Friday, March 16, 2007

True Courage

Although it might seem odd one of the things that led me to join the Royal Marines some years ago (I've long since left) was the Holocaust. That might seem to not make much sense but I was raised to understand the terrible, terrible things that were done to the Jews (and others) of Europe by the Nazis. Here in supposedly civilised, enlightened Europe an attempt was made to try and exterminate all those of the Jewish faith; it's entirely irrational- insane- and yet a whole country went along with it. I believe that the British military is a force for good in the world- and so I decided to volunteer to do my part to fight for freedom. Going to war, to battle, requires a certain amount of courage- but that courage pales into insignificance compared to the awesome bravery of Irena Sendler.

Sendler led about 20 helpers who smuggled Jewish children out of the Warsaw Ghetto to safety between 1940 and 1943, placing them in Polish families, convents or orphanages. She wrote the children’s names on slips of paper and buried them in jars in a neighbor’s yard as a record that could help locate their parents after the war. The Nazis arrested her in 1943, but she refused - despite repeated torture - to reveal their names.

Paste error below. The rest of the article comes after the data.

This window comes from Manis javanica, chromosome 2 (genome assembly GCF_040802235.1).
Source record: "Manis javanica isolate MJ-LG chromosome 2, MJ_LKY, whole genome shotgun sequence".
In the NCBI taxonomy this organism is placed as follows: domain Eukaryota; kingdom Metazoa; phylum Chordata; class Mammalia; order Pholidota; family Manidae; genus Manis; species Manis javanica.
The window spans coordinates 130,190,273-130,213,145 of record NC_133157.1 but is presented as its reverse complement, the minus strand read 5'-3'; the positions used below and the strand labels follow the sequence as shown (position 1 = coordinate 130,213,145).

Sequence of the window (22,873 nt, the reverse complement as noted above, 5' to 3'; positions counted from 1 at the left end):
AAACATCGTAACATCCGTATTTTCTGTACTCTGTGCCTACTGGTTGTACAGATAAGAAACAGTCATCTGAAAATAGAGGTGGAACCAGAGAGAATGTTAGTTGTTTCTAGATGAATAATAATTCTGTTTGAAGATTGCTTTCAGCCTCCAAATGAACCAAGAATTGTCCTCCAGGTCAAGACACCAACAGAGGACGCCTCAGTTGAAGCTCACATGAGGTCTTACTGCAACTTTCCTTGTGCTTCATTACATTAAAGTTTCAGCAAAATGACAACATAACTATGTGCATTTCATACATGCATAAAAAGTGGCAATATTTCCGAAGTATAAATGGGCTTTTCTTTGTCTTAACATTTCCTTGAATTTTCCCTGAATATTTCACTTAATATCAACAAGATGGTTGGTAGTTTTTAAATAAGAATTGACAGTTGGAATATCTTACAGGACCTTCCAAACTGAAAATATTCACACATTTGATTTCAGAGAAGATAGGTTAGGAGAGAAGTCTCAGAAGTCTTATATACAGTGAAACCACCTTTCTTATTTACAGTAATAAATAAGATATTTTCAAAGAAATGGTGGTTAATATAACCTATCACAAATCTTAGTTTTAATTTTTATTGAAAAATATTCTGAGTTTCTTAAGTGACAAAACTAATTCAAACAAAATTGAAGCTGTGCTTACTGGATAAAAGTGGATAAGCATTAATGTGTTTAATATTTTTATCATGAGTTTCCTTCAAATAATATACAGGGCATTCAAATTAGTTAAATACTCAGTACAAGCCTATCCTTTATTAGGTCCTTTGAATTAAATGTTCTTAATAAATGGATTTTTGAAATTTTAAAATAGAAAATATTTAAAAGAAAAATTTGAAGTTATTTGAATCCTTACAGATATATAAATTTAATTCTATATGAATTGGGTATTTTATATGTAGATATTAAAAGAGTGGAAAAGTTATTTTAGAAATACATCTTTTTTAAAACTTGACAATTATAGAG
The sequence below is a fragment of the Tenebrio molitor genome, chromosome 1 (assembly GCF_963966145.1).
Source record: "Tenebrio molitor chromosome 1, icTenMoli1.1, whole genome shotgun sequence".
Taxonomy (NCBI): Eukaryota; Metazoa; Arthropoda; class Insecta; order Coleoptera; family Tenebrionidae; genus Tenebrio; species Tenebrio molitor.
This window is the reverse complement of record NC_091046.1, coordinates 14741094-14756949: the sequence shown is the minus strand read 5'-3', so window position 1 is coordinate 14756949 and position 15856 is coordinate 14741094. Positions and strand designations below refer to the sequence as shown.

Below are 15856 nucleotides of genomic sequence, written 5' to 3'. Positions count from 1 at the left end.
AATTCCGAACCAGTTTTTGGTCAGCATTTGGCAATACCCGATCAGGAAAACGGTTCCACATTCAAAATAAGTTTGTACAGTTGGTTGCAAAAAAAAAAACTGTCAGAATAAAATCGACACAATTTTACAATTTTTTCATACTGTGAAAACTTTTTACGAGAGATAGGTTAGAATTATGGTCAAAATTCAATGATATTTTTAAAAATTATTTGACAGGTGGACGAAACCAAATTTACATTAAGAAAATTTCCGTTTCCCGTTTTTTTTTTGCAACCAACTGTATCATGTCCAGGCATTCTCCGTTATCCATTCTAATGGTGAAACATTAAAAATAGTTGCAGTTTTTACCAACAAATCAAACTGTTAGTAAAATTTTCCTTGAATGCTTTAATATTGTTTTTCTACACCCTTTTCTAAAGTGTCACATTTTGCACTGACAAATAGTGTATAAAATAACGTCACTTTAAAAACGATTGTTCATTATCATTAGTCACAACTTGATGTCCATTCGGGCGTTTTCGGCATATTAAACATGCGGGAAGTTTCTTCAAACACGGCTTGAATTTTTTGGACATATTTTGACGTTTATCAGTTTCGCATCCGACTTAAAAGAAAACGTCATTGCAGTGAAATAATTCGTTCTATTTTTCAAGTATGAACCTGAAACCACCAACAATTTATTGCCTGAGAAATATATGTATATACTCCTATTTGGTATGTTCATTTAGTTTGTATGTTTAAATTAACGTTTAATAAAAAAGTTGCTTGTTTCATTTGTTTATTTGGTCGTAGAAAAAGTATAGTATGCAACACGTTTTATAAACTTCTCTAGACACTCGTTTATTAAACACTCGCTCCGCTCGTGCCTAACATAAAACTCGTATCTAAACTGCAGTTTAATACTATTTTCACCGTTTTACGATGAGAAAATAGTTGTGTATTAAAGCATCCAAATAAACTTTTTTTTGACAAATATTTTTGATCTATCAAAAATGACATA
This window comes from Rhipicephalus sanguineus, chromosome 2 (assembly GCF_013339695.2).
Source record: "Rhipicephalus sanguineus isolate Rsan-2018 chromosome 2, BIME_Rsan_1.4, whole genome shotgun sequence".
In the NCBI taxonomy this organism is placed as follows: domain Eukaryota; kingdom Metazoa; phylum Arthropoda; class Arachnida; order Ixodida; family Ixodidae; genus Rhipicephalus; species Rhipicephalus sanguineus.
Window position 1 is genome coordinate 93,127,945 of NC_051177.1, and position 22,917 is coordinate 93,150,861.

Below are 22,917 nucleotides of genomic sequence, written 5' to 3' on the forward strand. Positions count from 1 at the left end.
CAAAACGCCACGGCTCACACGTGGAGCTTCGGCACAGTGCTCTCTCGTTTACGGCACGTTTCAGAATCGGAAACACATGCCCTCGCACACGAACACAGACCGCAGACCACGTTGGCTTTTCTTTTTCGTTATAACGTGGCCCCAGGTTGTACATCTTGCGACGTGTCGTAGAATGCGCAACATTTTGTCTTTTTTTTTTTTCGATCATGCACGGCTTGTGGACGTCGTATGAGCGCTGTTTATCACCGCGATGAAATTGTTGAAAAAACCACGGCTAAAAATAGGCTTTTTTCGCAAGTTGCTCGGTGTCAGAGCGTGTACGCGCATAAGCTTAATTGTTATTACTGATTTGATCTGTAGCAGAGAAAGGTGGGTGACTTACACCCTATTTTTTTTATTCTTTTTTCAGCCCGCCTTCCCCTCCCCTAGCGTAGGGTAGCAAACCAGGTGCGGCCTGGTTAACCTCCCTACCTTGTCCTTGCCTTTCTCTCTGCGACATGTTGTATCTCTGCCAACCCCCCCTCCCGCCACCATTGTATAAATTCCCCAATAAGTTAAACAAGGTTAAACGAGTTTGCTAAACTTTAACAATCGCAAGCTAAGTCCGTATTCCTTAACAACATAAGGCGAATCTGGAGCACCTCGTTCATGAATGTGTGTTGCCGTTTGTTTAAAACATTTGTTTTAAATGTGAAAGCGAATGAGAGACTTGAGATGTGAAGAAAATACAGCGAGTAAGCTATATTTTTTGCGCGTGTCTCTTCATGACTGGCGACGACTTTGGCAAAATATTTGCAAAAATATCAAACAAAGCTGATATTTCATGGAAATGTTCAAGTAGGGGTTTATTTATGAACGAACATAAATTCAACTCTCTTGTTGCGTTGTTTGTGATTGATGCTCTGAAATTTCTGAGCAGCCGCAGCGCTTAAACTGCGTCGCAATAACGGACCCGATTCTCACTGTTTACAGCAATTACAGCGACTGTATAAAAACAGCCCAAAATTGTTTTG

While soldiers go to war alongside their comrades, armed and with the full might of an army behind them, Irena Sendler chose to risk her life to save Jewish children from evil men- and despite being tortured by the Nazis she did not falter. She was part of a group called the Council for Assisting Jews (most of them Catholic) and it is calculated that she saved 2,500 children. She actually had the amazing bravery to sneak some of the children out of the Ghetto right in front of the Nazi guards.

“Every child saved with my help and the help of all the wonderful secret messengers, who today are no longer living, is the justification of my existence on this Earth, and not a title to glory,” Sendler said in a letter read by Elzbieta Ficowska, who was saved by Sendler as a baby. “Over a half-century has passed since the hell of the Holocaust, but its specter still hangs over the world and doesn’t allow us to forget the tragedy.”

Sendler actually carried her out of the Ghetto as a 5 month old baby in a carpenter's box. She is an example to us all.

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